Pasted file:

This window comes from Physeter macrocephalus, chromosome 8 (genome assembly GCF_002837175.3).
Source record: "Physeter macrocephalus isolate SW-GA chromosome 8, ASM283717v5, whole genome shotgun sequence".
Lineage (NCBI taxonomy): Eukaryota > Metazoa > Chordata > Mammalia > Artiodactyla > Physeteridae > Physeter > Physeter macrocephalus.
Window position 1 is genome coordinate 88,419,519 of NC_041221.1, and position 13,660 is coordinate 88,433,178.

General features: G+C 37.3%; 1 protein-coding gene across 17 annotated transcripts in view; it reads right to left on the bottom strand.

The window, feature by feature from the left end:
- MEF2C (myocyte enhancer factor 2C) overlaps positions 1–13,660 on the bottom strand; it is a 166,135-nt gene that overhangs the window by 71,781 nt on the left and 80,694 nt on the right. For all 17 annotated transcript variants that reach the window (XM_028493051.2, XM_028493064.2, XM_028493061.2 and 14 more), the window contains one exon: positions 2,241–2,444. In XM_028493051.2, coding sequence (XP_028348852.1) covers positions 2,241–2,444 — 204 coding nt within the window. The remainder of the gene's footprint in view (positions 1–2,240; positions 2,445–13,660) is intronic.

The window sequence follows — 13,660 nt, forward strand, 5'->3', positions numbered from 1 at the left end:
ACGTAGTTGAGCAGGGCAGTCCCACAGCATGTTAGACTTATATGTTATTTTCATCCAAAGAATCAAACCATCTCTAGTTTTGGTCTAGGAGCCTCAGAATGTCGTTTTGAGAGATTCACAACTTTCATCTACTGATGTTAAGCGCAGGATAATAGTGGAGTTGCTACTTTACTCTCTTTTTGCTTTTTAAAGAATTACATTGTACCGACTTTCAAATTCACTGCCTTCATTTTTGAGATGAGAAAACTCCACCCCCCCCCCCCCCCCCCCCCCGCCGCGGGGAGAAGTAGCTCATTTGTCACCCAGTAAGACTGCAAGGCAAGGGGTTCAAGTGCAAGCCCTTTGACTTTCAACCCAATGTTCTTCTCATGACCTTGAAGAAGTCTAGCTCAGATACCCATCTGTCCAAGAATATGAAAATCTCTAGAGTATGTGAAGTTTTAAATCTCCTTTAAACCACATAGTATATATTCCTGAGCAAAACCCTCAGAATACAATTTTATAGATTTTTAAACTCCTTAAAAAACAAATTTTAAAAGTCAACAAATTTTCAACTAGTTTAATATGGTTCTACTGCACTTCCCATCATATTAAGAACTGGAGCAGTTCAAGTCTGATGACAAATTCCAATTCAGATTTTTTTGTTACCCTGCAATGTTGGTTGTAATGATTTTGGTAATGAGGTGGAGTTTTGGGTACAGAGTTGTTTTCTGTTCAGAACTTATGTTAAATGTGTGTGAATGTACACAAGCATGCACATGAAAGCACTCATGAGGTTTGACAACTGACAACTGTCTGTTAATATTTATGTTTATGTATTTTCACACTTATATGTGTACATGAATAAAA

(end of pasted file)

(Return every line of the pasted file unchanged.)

This window comes from Physeter macrocephalus, chromosome 8 (genome assembly GCF_002837175.3).
Source record: "Physeter macrocephalus isolate SW-GA chromosome 8, ASM283717v5, whole genome shotgun sequence".
Lineage (NCBI taxonomy): Eukaryota > Metazoa > Chordata > Mammalia > Artiodactyla > Physeteridae > Physeter > Physeter macrocephalus.
Window position 1 is genome coordinate 88,419,519 of NC_041221.1, and position 13,660 is coordinate 88,433,178.

General features: G+C 37.3%; 1 protein-coding gene across 17 annotated transcripts in view; it reads right to left on the bottom strand.

The window, feature by feature from the left end:
- MEF2C (myocyte enhancer factor 2C) overlaps positions 1–13,660 on the bottom strand; it is a 166,135-nt gene that overhangs the window by 71,781 nt on the left and 80,694 nt on the right. For all 17 annotated transcript variants that reach the window (XM_028493051.2, XM_028493064.2, XM_028493061.2 and 14 more), the window contains one exon: positions 2,241–2,444. In XM_028493051.2, coding sequence (XP_028348852.1) covers positions 2,241–2,444 — 204 coding nt within the window. The remainder of the gene's footprint in view (positions 1–2,240; positions 2,445–13,660) is intronic.

The window sequence follows — 13,660 nt, forward strand, 5'->3', positions numbered from 1 at the left end:
ACGTAGTTGAGCAGGGCAGTCCCACAGCATGTTAGACTTATATGTTATTTTCATCCAAAGAATCAAACCATCTCTAGTTTTGGTCTAGGAGCCTCAGAATGTCGTTTTGAGAGATTCACAACTTTCATCTACTGATGTTAAGCGCAGGATAATAGTGGAGTTGCTACTTTACTCTCTTTTTGCTTTTTAAAGAATTACATTGTACCGACTTTCAAATTCACTGCCTTCATTTTTGAGATGAGAAAACTCCACCCCCCCCCCCCCCCCCCCCCCGCCGCGGGGAGAAGTAGCTCATTTGTCACCCAGTAAGACTGCAAGGCAAGGGGTTCAAGTGCAAGCCCTTTGACTTTCAACCCAATGTTCTTCTCATGACCTTGAAGAAGTCTAGCTCAGATACCCATCTGTCCAAGAATATGAAAATCTCTAGAGTATGTGAAGTTTTAAATCTCCTTTAAACCACATAGTATATATTCCTGAGCAAAACCCTCAGAATACAATTTTATAGATTTTTAAACTCCTTAAAAAACAAATTTTAAAAGTCAACAAATTTTCAACTAGTTTAATATGGTTCTACTGCACTTCCCATCATATTAAGAACTGGAGCAGTTCAAGTCTGATGACAAATTCCAATTCAGATTTTTTTGTTACCCTGCAATGTTGGTTGTAATGATTTTGGTAATGAGGTGGAGTTTTGGGTACAGAGTTGTTTTCTGTTCAGAACTTATGTTAAATGTGTGTGAATGTACACAAGCATGCACATGAAAGCACTCATGAGGTTTGACAACTGACAACTGTCTGTTAATATTTATGTTTATGTATTTTCACACTTATATGTGTACATGAATAAAA